UK competition body chops up Oticon-Cochlear merger "to protect patients and the NHS"

The UK's Competition and Markets Authority (CMA) has stood in the way of a full divestment of Demant's Oticon Medical cochlear implant business to the Australia-based firm Cochlear.

Published on 23 June 2023

UK competition body chops up Oticon-Cochlear merger “to protect patients and the NHS”

In line with the decision, which follows an independent investigation considering evidence that includes concerns raised by clinics and other market participants, Demant has announced an amended transaction with Cochlear that includes only cochlear implant (CI) business. Its bone anchored hearing systems (BAHS) business will remain with Demant for now, pending review of the firm’s strategic options, but the Danish group says its decision to exit the implants business still stands.

The transaction of the CI business is expected to close before the end of 2023, says Demant, though it is still subject to regulatory approvals by the CMA, the Australian Competition and Consumer Commission (ACCC) and the European Commission (EC). This includes oversight of the separation of the CI and BAHS businesses by the CMA.


Primary concern of competition authority – “the well-being of patients”


The deal, first announced in early 2022 by the two big hearing players on the UK and world implants market, immediately appeared on the radar of competition regulators worldwide. In the UK, it was referred for an in-depth Phase 2 investigation, led by an independent inquiry group, in December 2022.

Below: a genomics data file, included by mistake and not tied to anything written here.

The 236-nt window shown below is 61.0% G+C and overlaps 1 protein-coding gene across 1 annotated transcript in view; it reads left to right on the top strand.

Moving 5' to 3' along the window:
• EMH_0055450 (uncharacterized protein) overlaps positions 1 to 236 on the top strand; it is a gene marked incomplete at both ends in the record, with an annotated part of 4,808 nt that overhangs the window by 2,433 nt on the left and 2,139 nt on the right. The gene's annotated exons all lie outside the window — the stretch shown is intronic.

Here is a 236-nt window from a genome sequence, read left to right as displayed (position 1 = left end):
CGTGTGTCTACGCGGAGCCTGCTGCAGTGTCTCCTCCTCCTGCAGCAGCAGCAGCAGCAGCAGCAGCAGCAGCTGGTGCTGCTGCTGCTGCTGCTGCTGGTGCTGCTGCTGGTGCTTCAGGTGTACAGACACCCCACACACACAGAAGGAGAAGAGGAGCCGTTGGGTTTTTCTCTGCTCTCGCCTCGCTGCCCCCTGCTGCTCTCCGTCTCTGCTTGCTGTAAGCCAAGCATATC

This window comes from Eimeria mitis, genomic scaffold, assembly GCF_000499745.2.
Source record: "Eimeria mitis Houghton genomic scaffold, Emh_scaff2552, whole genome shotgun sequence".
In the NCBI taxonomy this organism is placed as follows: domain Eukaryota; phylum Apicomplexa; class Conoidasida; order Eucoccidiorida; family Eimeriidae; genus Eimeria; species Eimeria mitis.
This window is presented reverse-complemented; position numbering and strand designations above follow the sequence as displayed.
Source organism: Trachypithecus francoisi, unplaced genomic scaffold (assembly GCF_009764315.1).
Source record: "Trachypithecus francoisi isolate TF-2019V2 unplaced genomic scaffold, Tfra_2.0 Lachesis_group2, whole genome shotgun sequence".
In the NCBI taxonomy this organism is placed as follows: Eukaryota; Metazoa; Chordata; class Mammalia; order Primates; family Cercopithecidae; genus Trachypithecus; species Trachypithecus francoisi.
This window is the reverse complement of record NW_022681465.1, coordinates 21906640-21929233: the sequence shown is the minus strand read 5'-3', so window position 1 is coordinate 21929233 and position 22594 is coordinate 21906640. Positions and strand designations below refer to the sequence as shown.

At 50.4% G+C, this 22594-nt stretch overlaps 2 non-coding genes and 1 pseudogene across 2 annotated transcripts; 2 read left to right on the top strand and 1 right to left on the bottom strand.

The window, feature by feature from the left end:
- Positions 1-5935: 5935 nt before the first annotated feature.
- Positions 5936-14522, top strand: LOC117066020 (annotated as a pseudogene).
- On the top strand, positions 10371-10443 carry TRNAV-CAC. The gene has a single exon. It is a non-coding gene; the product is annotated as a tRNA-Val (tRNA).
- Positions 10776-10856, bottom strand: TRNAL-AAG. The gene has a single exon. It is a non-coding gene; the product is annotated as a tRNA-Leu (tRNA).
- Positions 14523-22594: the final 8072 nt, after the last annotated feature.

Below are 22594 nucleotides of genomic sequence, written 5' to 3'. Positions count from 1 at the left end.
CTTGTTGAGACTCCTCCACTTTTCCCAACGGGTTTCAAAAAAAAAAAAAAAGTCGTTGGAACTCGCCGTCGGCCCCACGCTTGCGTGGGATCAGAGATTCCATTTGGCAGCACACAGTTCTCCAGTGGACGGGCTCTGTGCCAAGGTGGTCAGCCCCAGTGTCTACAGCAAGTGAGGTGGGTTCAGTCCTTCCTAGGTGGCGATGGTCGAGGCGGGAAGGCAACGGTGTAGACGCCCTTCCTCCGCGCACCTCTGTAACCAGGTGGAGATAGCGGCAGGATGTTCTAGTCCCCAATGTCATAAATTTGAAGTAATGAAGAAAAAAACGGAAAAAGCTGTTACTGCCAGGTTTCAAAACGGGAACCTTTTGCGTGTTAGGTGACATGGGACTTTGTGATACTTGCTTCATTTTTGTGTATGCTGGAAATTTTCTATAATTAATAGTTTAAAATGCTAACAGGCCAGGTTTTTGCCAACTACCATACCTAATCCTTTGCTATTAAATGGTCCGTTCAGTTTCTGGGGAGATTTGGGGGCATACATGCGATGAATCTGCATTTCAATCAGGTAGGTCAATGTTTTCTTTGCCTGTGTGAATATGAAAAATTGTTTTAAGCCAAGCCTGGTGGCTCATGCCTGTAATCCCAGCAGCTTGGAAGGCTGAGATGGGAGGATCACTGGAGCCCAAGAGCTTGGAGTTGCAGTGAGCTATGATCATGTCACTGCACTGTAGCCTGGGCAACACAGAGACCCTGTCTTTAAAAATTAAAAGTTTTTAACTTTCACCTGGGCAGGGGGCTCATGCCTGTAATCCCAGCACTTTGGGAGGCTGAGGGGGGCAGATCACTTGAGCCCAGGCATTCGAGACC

The CMA’s June 2023 final report concluded that “the deal would eliminate a major bone conduction solution (BCS) competitor from the market, leaving the merged businesses holding a market share of more than 90 per cent; that competition from the one remaining BCS competitor and other hearing solutions would not be sufficient to offset the impact of the deal on competition; and that the prospect for market entry from new players or market expansion by smaller competitors is limited, and not sufficient to prevent competition concerns.

“Our primary concern is the well-being of patients. We found that the full merger could reduce innovation and quality and potentially cost the NHS more through higher prices,” said Kip Meek, chair of the independent panel of experts conducting the investigation, adding that the CMA was pleased to find a solution that did not block the entire merger.


Deal amendment costs mean 2023 total Demant profit falls


Demant immediately announced that the amendment to the transaction will result in non-recurring, non-cash costs of DKK 600-800 million (approx. 80.5m euros), so the group expects its total 2023 profict after tax from discontinued operations to be negative by DKK 700-1,000m (previously DKK 100-200 million).

“Following the final report from the UK competition authorities, we have concluded that there is now no viable path to obtain all necessary regulatory approvals for the full divestment of our Hearing Implants business to Cochlear. Consequently, we have agreed on an amended transaction, which only includes the CI business, and we are happy that a global leader in implantable solutions for hearing loss, Cochlear, remains committed to servicing Oticon Medical’s existing cochlear implant patients now and in the future,” said Søren Nielsen, President & CEO of Demant.

“With the BAHS business no longer being part of the transaction with Cochlear, we remain fully committed to operating and further developing this business to continue serving all our BAHS customers and patients. The BAHS business is growing and delivering positive results, making for a solid starting point for a strategic review of future options,” Nielsen added.

Source: GOV.UK/Demant